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third time by their officers, whose gallantry, on this occasion, deserved a better fate, in a better cause. Generals Gibbs and Kean were carried away, severe.y wounded; the former mortally. The plain between the front of the British, and the American lines, was strewed with dead; so dreadful a carnage, considering the length of time, and the numbers engaged, was perhaps never witnessed. Two thousand, at the lowest estimate, pressed the earth, besides a number of the wounded who were not able to escape.

The loss of the Americans did not exceed seven killed, and six wounded. General Lambert was the only general officer left upon

the field ; being unable to check the flight of the British cow lumns, he retired to his encampment.

6. In the mean time, the detachment under colonel Thornton succeeded in landing on the right bank, and immediately attacked the intrenchment of general Morgan. The American right, believing itself outflanked, abandoned its position, while the left maintained its ground for some time; but findo ing itself deserted by those on the right, and being outnumbered by the enemy; they spiked their guns and retired. Colonel Thornton was severely wounded, and the command devolved on colonel Gobbins, who seeing the fate of the assault on the left bank, and receiving orders from general Lambert, re-crossed the river.

7. On the return of general Lambert to his camp, it was resolved, in consultation with admiral Cochrane, to retire to their shipping. This was effected with great secrecy; and during the night of the eighteenth, their camp was entirely evacuated. From the nature of the country, it was found impossible to pursue them; they left eight of their wounded, and fourteen pieces of artillery. Their loss in this fatal expedition was immense ; besides their generals, and a number of valuable officers, their force was diminished by at least five thousand men. It was in vain, as in other instances, to conceal the truth of the affair ; and the sensations which it

produced in Great Britain, are not easily described; the conduct of the ministry was regarded as shamefully dishonorable, in thus stretching forth one hand to receive the olive, which was tendered by America, and at the same time secretly wielding a dagger with the other.

What was the loss of the Americans at the battle of New Orleans ? -What British officers were killed? How great was the British Jose?

THE MISERIES OF WAR.

1. Though the whole race of man is doomed to dissolution, and we are all hastening to our long home; yet at each successive moment, life and death seem to divide between them the dominion of mankind, and life to have the larger share. It is otherwise in war; death reigns there without a rival, and without control. War is the work, the element, or rather the sport and triumph of Death, who glories not only in the extent of his conquest , but in the richness of his spoil

. In the other methods of attack, in the other forms which death assumes, the feeble and the aged, who at the best can live but a short time, are usually the victims; here they are the vigorous and the strong.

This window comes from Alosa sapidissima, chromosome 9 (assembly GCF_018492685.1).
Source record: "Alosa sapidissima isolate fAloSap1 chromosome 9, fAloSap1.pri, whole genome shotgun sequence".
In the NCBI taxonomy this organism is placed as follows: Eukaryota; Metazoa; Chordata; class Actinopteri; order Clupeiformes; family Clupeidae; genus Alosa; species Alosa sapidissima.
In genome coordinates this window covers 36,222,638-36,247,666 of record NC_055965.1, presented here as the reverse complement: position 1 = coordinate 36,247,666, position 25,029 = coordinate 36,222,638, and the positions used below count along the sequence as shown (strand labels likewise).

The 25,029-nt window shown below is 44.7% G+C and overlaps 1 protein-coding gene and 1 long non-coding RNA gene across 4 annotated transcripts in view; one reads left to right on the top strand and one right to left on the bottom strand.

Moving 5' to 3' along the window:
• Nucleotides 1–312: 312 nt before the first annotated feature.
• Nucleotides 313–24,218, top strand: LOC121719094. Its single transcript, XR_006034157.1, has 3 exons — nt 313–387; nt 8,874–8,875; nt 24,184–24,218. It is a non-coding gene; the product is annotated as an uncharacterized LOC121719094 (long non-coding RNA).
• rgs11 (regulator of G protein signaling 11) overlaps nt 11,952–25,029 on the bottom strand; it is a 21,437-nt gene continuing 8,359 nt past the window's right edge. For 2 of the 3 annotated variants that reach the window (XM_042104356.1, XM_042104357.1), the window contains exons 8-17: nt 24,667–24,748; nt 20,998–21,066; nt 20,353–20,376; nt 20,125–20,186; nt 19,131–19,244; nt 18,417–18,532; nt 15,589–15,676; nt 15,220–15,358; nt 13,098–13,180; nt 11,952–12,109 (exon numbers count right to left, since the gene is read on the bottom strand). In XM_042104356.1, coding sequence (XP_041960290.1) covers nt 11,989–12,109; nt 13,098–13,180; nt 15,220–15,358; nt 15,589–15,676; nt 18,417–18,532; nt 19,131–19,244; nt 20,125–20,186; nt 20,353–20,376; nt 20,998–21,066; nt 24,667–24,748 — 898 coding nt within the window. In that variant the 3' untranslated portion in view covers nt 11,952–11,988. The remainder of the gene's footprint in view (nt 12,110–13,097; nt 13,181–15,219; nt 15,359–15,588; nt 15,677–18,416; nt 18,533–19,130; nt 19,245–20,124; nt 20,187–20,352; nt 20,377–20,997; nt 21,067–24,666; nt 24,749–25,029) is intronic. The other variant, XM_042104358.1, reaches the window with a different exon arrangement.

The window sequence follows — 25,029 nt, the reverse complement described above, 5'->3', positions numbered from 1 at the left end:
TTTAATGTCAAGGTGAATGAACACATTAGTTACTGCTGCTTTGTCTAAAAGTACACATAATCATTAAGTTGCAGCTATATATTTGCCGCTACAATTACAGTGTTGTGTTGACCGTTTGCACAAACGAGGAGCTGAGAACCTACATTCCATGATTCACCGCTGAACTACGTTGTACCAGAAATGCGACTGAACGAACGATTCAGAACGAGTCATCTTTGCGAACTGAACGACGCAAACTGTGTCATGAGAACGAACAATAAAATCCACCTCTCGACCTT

2. It is remarked by the most ancient of poets, that in peace children bury their parents, in war parents bury their children; nor is the difference small. Children lament their parents, sincerely indeed, but with that moderate ảnd tranquil sorrow, which it is natural for those to feel who are conscious of retaining many tender ties, many animating prospects. Parents mourn for their children with the bitterness of despair ; the aged parent, the widowed mother, loses, when she is deprived of her children, every thing but the capacity of suffering ; her heart, withered and desolate, admits no other object, cherishes no other hope. It is Rachel, weeping for her children and refusing to be comforted, because they are not.

3. But to confine our attention to the number of slain would give us a very inadequate idea of the ravages of the sword. The lot of those who perish instantaneously may be considered, apart from religious prospects, as comparatively happy, since they are exempt from those lingering diseases and slow torments to which others are liable. We cannot see an individual expire, though a stranger, or an enemy; without being sensibly moved, and prompted by compassion to lend him every assistance in our power. Every trace of resentment vanishes in a moment; every other emotion gives way to pity and terror.

4. In these last extremities we remember nothing but the respect and tenderness due to our common nature.

What a scene then must a field of battle present, where thousands are left without assistance and without pity, with their wounds

source.

exposed to the piercing air, while the blood freezing as it flows, binds them to the earth, amidst the trampling of horses, and the insults of an enraged foe! If they are spared by the humanity of the enemy and carried from the field, it is but a prolongation of torment. Conveyed in uneasy vehicles, often to a remote distance, through roads almost impassable, they are lodged in ill-prepared receptacles for the wounded and the sick, where the variety of distress baffles all the efforts of humanity and skill, and renders it impossible to give to each the attention he demands. Far from their native home, no tender assiduities of friendship, no well known voice, no wife, or mother, or sister, is near to sooth their sorrows, relieve their thirst, or close their eyes in death! Unhappy man! and must you be swept into the grave unnoticed and unnumbered, and no friendly tear be shed for your sufferings or mingled with your dust?

5. We must remember, however, that as a very small proportion of a military life is spent in actual combat, so it is a very small part of its miseries which must be ascribed to this